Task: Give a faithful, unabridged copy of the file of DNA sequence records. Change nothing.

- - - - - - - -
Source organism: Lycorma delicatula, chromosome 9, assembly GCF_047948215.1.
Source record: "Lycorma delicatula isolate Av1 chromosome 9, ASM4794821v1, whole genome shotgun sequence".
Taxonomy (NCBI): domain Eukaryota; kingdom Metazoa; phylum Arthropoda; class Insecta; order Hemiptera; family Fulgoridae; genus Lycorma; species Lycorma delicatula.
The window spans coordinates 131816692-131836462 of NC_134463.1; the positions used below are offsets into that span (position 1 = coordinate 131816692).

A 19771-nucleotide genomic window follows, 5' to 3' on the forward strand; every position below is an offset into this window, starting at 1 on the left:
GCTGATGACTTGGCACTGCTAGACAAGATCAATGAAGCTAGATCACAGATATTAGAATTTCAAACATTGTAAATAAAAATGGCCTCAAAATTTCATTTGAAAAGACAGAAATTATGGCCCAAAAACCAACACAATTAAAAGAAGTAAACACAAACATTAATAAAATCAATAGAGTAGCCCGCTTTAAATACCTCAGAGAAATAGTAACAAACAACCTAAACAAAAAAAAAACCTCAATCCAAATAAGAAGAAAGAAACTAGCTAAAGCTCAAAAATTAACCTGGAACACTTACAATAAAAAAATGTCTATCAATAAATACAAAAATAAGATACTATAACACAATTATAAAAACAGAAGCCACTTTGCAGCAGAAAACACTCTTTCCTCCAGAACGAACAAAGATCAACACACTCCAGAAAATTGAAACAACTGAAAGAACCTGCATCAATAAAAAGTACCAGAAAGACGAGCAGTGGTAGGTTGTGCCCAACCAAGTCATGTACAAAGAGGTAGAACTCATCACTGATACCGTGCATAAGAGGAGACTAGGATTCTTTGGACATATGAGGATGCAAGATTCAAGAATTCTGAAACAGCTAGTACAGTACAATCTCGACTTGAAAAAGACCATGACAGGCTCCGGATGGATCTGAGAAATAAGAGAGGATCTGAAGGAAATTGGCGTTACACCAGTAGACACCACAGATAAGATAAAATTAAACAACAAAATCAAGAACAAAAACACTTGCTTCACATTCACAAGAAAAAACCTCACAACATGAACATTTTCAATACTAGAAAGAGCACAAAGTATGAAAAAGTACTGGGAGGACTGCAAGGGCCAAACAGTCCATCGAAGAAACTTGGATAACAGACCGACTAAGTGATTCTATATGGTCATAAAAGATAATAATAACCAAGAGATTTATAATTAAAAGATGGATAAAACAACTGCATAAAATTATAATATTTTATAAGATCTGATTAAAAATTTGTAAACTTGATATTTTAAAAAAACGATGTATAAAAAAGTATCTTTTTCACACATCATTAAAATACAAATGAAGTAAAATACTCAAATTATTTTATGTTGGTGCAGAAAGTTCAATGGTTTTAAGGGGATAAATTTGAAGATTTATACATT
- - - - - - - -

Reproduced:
Source organism: Lycorma delicatula, chromosome 9, assembly GCF_047948215.1.
Source record: "Lycorma delicatula isolate Av1 chromosome 9, ASM4794821v1, whole genome shotgun sequence".
Taxonomy (NCBI): domain Eukaryota; kingdom Metazoa; phylum Arthropoda; class Insecta; order Hemiptera; family Fulgoridae; genus Lycorma; species Lycorma delicatula.
The window spans coordinates 131816692-131836462 of NC_134463.1; the positions used below are offsets into that span (position 1 = coordinate 131816692).

A 19771-nucleotide genomic window follows, 5' to 3' on the forward strand; every position below is an offset into this window, starting at 1 on the left:
GCTGATGACTTGGCACTGCTAGACAAGATCAATGAAGCTAGATCACAGATATTAGAATTTCAAACATTGTAAATAAAAATGGCCTCAAAATTTCATTTGAAAAGACAGAAATTATGGCCCAAAAACCAACACAATTAAAAGAAGTAAACACAAACATTAATAAAATCAATAGAGTAGCCCGCTTTAAATACCTCAGAGAAATAGTAACAAACAACCTAAACAAAAAAAAAACCTCAATCCAAATAAGAAGAAAGAAACTAGCTAAAGCTCAAAAATTAACCTGGAACACTTACAATAAAAAAATGTCTATCAATAAATACAAAAATAAGATACTATAACACAATTATAAAAACAGAAGCCACTTTGCAGCAGAAAACACTCTTTCCTCCAGAACGAACAAAGATCAACACACTCCAGAAAATTGAAACAACTGAAAGAACCTGCATCAATAAAAAGTACCAGAAAGACGAGCAGTGGTAGGTTGTGCCCAACCAAGTCATGTACAAAGAGGTAGAACTCATCACTGATACCGTGCATAAGAGGAGACTAGGATTCTTTGGACATATGAGGATGCAAGATTCAAGAATTCTGAAACAGCTAGTACAGTACAATCTCGACTTGAAAAAGACCATGACAGGCTCCGGATGGATCTGAGAAATAAGAGAGGATCTGAAGGAAATTGGCGTTACACCAGTAGACACCACAGATAAGATAAAATTAAACAACAAAATCAAGAACAAAAACACTTGCTTCACATTCACAAGAAAAAACCTCACAACATGAACATTTTCAATACTAGAAAGAGCACAAAGTATGAAAAAGTACTGGGAGGACTGCAAGGGCCAAACAGTCCATCGAAGAAACTTGGATAACAGACCGACTAAGTGATTCTATATGGTCATAAAAGATAATAATAACCAAGAGATTTATAATTAAAAGATGGATAAAACAACTGCATAAAATTATAATATTTTATAAGATCTGATTAAAAATTTGTAAACTTGATATTTTAAAAAAACGATGTATAAAAAAGTATCTTTTTCACACATCATTAAAATACAAATGAAGTAAAATACTCAAATTATTTTATGTTGGTGCAGAAAGTTCAATGGTTTTAAGGGGATAAATTTGAAGATTTATACATT